Yeah, no, not really. “Everyone knows about the big cases: the conviction and exile of Roman Polanski, the (denied and unproven) accusation of Woody Allen. But there is also a vast unacknowledged history of normalised abuse – virtually every female star and many male stars have endured a casting-couch assault, although the MO has of course been offscreen.”
The Guardian (UK) Published: 12.04.16
Now that all 19 of the director’s feature films are available for streaming on iTunes, here’s a survival guide to making it through the holidays with family, friends, and Almódovar.
Flavorwire Published: 12.02.16
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A Bricklayer’s Son Who Taught Himself To Dance By Imitating Michael Jackson Moves Just Won An Australian Ballet Prize
Callum Linnane didn’t have a contentious relationship with his dad, though: “It’s been a quick rise to public notice for the country boy, who began tap-dancing classes at the age of seven and started ballet classes when he was 11. His father reportedly learnt to love ballet and even made the sets for his performances as a child.”
The Australian Published:12.03.16
Issa Rae’s HBO show “Insecure” accomplishes something nothing else has: Showing the beautiful, complex tenderness of the Los Angeles that African Americans inhabit. “The city’s sprawl becomes a playground for both Insecure’s characters and its soundtrack’s artists, not a coincidence but an asset to the story itself.”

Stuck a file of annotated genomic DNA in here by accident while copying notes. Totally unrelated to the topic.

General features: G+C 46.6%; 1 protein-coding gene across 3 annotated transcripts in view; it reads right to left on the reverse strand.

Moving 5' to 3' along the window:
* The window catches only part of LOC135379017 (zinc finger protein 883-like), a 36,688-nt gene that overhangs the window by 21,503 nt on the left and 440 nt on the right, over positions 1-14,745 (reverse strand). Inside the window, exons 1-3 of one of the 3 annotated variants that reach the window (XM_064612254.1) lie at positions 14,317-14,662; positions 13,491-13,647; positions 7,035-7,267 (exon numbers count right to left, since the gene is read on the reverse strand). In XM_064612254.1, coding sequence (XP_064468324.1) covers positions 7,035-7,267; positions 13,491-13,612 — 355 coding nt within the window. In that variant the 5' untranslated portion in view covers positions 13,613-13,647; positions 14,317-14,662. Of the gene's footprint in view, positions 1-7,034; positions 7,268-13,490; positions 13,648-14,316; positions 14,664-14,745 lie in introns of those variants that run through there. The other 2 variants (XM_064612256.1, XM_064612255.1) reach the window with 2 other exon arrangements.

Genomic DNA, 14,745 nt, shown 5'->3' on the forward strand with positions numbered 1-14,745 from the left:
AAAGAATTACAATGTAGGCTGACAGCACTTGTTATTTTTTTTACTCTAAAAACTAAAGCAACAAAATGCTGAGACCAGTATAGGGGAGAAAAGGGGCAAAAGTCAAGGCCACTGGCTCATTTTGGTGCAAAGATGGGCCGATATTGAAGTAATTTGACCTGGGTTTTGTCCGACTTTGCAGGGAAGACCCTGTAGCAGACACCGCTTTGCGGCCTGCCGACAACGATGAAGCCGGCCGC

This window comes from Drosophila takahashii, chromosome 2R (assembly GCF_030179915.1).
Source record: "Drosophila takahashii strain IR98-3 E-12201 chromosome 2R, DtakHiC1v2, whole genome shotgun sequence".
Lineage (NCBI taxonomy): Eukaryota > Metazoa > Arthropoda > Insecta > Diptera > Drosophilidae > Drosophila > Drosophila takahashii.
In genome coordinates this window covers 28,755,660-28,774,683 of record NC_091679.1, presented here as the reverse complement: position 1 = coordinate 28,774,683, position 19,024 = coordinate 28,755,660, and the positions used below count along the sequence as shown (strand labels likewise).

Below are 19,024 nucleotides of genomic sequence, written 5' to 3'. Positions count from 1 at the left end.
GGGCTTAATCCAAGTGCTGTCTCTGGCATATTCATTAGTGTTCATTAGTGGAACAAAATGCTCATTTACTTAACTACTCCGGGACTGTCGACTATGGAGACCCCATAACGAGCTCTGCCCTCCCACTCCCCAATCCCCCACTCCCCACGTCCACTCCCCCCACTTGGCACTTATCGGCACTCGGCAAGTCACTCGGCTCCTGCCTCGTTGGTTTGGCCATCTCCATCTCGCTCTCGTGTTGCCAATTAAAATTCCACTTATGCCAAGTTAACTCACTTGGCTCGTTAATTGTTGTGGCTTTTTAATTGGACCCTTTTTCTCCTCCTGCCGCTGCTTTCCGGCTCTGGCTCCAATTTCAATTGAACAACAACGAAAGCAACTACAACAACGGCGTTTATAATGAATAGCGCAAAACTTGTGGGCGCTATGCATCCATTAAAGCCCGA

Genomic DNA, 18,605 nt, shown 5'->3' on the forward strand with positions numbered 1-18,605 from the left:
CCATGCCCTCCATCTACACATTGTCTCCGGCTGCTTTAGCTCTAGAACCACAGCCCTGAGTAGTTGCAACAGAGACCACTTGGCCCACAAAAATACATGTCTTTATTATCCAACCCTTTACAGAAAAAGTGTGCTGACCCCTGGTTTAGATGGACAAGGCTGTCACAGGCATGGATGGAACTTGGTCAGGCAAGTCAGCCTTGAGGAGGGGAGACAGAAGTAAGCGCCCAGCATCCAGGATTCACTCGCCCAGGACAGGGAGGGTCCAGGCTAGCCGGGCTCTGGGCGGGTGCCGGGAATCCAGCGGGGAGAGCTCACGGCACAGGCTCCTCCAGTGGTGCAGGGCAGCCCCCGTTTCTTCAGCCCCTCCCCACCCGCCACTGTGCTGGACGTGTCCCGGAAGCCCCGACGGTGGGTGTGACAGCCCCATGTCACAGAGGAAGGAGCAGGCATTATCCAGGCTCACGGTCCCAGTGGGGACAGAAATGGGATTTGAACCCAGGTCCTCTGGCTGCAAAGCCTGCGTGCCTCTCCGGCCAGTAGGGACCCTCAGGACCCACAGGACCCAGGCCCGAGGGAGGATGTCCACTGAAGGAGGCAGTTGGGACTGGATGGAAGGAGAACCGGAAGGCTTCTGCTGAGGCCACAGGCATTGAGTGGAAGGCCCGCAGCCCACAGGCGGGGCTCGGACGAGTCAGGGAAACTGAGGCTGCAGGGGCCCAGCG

Thomas Ostermeier has returned again and again to plays that strip the nationalist far right of its masks and pretenses, and he and his theatre have been sued and threatened for it. Why does he do it? “Because, he says, he’s ‘interested in truth.'”
How Did Westworld – Which Cost More Than Many Movies And Halted Production In The Middle – Become A Huge HBO Hit?
The project was ambitious, with $100 million in start-up costs, and the producers had to shut down production to revamp, revise and rewrite, so everyone in the industry thought it would tank. But it seems likely that “Westworld will surpass True Detective’s season-one audience and end up with the biggest viewership of any HBO first-year series ever.”
Jonathan Valenta is a Christian tattoo artist whose life changed one day when Kim Kardashian’s younger sister, Kendall Jenner, got a white dot tattooed on a finger – and Instagrammed it.
The New York Times Published:12.03.16
Fidel Castro was sidelined from power a decade before he died – and artists were still repressed and controlled. But his death “does mark a tremendous psychological milestone.”
Los Angeles Times Published:12.02.16
This Week: The next wave of arts journalism layoffs begins… Lots of debate about the role of artists in the Trump era… Prominent Canadian artists petition the government to “fix” support for creativity… It’s getting harder to define what “home” is… Is “mindfulness” overrated?
diacritical | Douglas McLennan Published:12.04.16
This Week: A relation between common experiences and ticket prices?… Some clues about why arts audiences in Canada have declined over 20 years… Netflix taxes reflect changing culture… Does culture have to have social or political relevance?
ArtsJournal Audience Published:12.04.16
Maybe. “If these two photographs are actually of Paul Gauguin, then they tell us a great deal about his state of mind and his social entourage during the summer of that year.”
The New York Times Published:12.02.16
Howard Sherman tracks down the actor playing “Mike Hot-Pence” – and raising money for Planned Parenthood – in Times Square: “I decided to have some fun with it and dress as ‘Sexy Mike Pence.’ Once I decided on jacket and tie for the top half and short shorts for the bottom half, the ‘Hot-Pence’ moniker popped into my head.”
Howard Sherman Published:12.04.16